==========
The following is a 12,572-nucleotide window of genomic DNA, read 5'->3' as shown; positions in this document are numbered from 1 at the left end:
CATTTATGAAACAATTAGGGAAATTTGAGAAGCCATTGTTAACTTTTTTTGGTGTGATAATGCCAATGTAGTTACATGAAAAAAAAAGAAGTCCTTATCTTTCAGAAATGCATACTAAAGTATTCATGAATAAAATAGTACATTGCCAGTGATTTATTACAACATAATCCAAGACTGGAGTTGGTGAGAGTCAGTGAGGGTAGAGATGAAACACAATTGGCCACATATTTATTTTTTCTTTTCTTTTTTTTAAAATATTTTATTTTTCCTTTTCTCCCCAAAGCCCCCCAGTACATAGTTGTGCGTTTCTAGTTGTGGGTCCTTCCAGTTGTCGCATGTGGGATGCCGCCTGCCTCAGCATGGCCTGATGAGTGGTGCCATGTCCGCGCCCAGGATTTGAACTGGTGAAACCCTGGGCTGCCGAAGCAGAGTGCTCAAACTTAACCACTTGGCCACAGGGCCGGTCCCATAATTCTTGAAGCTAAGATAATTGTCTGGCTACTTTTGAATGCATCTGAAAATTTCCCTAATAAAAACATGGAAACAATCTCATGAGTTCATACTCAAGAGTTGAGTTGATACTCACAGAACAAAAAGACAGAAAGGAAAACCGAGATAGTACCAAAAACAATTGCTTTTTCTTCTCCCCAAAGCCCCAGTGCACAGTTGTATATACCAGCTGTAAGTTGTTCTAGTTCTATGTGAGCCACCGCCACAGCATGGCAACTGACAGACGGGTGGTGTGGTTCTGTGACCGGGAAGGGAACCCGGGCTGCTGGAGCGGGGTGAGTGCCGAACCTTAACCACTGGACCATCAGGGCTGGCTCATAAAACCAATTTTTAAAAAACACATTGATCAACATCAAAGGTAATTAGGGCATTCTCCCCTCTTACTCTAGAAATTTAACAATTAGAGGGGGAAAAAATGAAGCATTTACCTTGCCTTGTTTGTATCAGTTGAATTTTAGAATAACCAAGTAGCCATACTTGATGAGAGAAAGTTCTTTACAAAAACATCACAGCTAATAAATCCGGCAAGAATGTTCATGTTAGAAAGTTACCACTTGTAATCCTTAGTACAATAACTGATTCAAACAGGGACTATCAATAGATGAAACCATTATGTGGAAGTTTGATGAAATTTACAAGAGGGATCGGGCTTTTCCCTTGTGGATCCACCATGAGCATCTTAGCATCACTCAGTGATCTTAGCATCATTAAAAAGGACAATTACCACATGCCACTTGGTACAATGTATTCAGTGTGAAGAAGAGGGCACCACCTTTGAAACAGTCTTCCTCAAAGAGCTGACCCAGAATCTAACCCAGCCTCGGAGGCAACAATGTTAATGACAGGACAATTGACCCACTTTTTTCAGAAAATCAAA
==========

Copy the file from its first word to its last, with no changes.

The following is a 12,572-nucleotide window of genomic DNA, read 5'->3' as shown; positions in this document are numbered from 1 at the left end:
CATTTATGAAACAATTAGGGAAATTTGAGAAGCCATTGTTAACTTTTTTTGGTGTGATAATGCCAATGTAGTTACATGAAAAAAAAAGAAGTCCTTATCTTTCAGAAATGCATACTAAAGTATTCATGAATAAAATAGTACATTGCCAGTGATTTATTACAACATAATCCAAGACTGGAGTTGGTGAGAGTCAGTGAGGGTAGAGATGAAACACAATTGGCCACATATTTATTTTTTCTTTTCTTTTTTTTAAAATATTTTATTTTTCCTTTTCTCCCCAAAGCCCCCCAGTACATAGTTGTGCGTTTCTAGTTGTGGGTCCTTCCAGTTGTCGCATGTGGGATGCCGCCTGCCTCAGCATGGCCTGATGAGTGGTGCCATGTCCGCGCCCAGGATTTGAACTGGTGAAACCCTGGGCTGCCGAAGCAGAGTGCTCAAACTTAACCACTTGGCCACAGGGCCGGTCCCATAATTCTTGAAGCTAAGATAATTGTCTGGCTACTTTTGAATGCATCTGAAAATTTCCCTAATAAAAACATGGAAACAATCTCATGAGTTCATACTCAAGAGTTGAGTTGATACTCACAGAACAAAAAGACAGAAAGGAAAACCGAGATAGTACCAAAAACAATTGCTTTTTCTTCTCCCCAAAGCCCCAGTGCACAGTTGTATATACCAGCTGTAAGTTGTTCTAGTTCTATGTGAGCCACCGCCACAGCATGGCAACTGACAGACGGGTGGTGTGGTTCTGTGACCGGGAAGGGAACCCGGGCTGCTGGAGCGGGGTGAGTGCCGAACCTTAACCACTGGACCATCAGGGCTGGCTCATAAAACCAATTTTTAAAAAACACATTGATCAACATCAAAGGTAATTAGGGCATTCTCCCCTCTTACTCTAGAAATTTAACAATTAGAGGGGGAAAAAATGAAGCATTTACCTTGCCTTGTTTGTATCAGTTGAATTTTAGAATAACCAAGTAGCCATACTTGATGAGAGAAAGTTCTTTACAAAAACATCACAGCTAATAAATCCGGCAAGAATGTTCATGTTAGAAAGTTACCACTTGTAATCCTTAGTACAATAACTGATTCAAACAGGGACTATCAATAGATGAAACCATTATGTGGAAGTTTGATGAAATTTACAAGAGGGATCGGGCTTTTCCCTTGTGGATCCACCATGAGCATCTTAGCATCACTCAGTGATCTTAGCATCATTAAAAAGGACAATTACCACATGCCACTTGGTACAATGTATTCAGTGTGAAGAAGAGGGCACCACCTTTGAAACAGTCTTCCTCAAAGAGCTGACCCAGAATCTAACCCAGCCTCGGAGGCAACAATGTTAATGACAGGACAATTGACCCACTTTTTTCAGAAAATCAAA